Christophe Lebreton was the youngest of the seven Trappist monks who were assassinated by Algerian terrorists in March of 1996. The last entry in his journal is dated March 19th and it concludes with the words: “My song is about kindness and justice. . . . I shall walk the way of perfection. When will you come to me? . . . I SHALL WALK with a perfect (love – drawing of a heart).” A few days later, he and the others of the small monastery were beheaded by Islamist jihadists. But these monks had lived in harmony with the Muslim people. Isn’t that always the case? It’s the few extremists that destroy human life, the few who cannot let go of a strict obedience to outdated rules and beliefs – or more often their own distorted understanding of rules and beliefs. Jesus was also executed by jihadists – they were called priests and pharisees.
Christian de Chergé was the prior of the community. Two years before he and his fellow monks were executed he had written these word in his testament:
“If it should happen one day – and it could be today – that I become a victim of the terrorism that now seems ready to engulf all the foreigners living in Algeria, I would like my community, my Church and my family to remember that my life was GIVEN to God and to this country”. . . (Further on he wrote) “And I shall be able, if it pleases God, to gaze deep into the eyes of the Father and contemplate with him his children of Islam as he sees them—radiant with the glory of Christ, the fruit of his Passion, and invested with the gift of the Spirit, whose secret joy will always be in establishing communion and restoring similarities, while playing with the differences. . . .” What did he write? God’s secret joy is to establish communion and restore similarities among humans – while playing with the differences! Those differences that cause us to hate each other and to attack each other, God plays with them. That’s what we should do with our differences, play with them, enjoy them, not make them reasons for hatred and violence.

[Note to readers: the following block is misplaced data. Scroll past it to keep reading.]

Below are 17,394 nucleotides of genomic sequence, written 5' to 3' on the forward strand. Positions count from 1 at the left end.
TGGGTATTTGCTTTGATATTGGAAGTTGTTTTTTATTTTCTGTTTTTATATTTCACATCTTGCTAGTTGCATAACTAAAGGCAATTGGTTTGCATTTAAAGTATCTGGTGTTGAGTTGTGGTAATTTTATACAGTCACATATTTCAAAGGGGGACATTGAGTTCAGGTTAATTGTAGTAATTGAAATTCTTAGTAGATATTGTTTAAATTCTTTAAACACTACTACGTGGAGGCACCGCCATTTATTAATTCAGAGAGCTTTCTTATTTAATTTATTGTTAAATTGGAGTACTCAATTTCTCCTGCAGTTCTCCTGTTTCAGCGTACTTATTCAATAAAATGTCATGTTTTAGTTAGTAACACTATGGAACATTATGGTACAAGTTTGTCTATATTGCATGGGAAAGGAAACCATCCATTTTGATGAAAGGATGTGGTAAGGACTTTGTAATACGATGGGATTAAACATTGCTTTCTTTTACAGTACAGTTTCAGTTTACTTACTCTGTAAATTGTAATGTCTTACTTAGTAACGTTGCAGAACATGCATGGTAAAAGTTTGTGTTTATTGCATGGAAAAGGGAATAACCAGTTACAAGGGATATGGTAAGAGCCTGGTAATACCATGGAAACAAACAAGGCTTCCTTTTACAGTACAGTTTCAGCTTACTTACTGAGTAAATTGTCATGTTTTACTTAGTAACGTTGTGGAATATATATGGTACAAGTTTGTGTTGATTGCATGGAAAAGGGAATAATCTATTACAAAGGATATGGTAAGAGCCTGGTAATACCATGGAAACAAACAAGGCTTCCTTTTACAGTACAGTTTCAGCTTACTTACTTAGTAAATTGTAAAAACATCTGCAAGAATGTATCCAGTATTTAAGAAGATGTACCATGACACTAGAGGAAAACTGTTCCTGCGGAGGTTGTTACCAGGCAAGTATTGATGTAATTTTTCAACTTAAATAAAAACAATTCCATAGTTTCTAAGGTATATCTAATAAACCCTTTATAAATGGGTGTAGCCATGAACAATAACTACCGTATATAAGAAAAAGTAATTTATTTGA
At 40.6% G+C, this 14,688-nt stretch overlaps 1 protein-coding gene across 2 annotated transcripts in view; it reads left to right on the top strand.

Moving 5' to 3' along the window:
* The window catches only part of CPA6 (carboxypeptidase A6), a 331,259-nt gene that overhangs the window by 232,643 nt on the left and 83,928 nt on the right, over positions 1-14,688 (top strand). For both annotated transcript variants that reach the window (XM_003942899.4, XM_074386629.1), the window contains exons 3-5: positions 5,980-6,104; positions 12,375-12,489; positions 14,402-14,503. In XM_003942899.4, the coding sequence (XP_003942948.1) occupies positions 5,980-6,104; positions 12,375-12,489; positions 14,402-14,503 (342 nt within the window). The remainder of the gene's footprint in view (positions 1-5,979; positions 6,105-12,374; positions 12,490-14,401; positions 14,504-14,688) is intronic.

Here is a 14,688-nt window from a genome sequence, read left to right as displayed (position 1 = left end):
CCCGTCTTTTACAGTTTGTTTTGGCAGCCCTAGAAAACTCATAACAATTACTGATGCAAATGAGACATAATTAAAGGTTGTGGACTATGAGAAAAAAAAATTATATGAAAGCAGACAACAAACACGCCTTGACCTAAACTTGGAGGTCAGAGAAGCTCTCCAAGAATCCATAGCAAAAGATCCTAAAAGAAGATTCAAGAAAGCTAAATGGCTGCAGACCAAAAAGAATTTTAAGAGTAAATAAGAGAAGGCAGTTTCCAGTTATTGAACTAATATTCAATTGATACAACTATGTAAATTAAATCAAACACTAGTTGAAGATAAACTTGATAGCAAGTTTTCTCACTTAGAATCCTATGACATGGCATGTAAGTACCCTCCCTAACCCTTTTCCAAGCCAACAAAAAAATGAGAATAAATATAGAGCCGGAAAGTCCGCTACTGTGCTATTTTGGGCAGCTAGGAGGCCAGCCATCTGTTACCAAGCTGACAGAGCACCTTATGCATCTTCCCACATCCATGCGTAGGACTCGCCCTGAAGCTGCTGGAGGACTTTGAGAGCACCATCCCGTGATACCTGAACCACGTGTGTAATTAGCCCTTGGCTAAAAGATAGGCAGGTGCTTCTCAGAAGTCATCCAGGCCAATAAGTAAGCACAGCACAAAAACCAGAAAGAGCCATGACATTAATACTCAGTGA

He concluded his testament with words addressed to him or them who would execute him in some future day: “I include you, friends of yesterday and today, and you, my friends of this place, along with my mother and father, my sisters and brothers and their families, You are the hundredfold granted as was promised! And also you, my last-minute friend, who will not have known what you were doing: Yes, I want this THANK YOU and this GOODBYE to be a GOD-BLESS for you, too, because in God’s face I see yours. May we meet again as happy thieves in Paradise, if it please God, the Father of us both.”
Now that is faith. When we see God’s face in others, no matter how much they might hate us. I know it’s hard, but it takes the deepest faith.
Christ’s thirst and prayer was that all may believe and that we may be one. (John 17)
Let us also believe: close to the woman crying. Close to the man bent over. Close to the child who cannot make sense of everything that’s happening. Christ is not physically here. His Spirit is here, and we are here, to be guided by that Spirit. Jesus is not here to be touched. But we are here to be touched and to touch. It’s the needed touch if the world is to be healed and made whole again.
One Reply to “The Needed Touch”
Beautiful – and I love your insight that her profound healing was more about being recognized as a person – or more to the point – as a daughter. “Unless you become like little children…”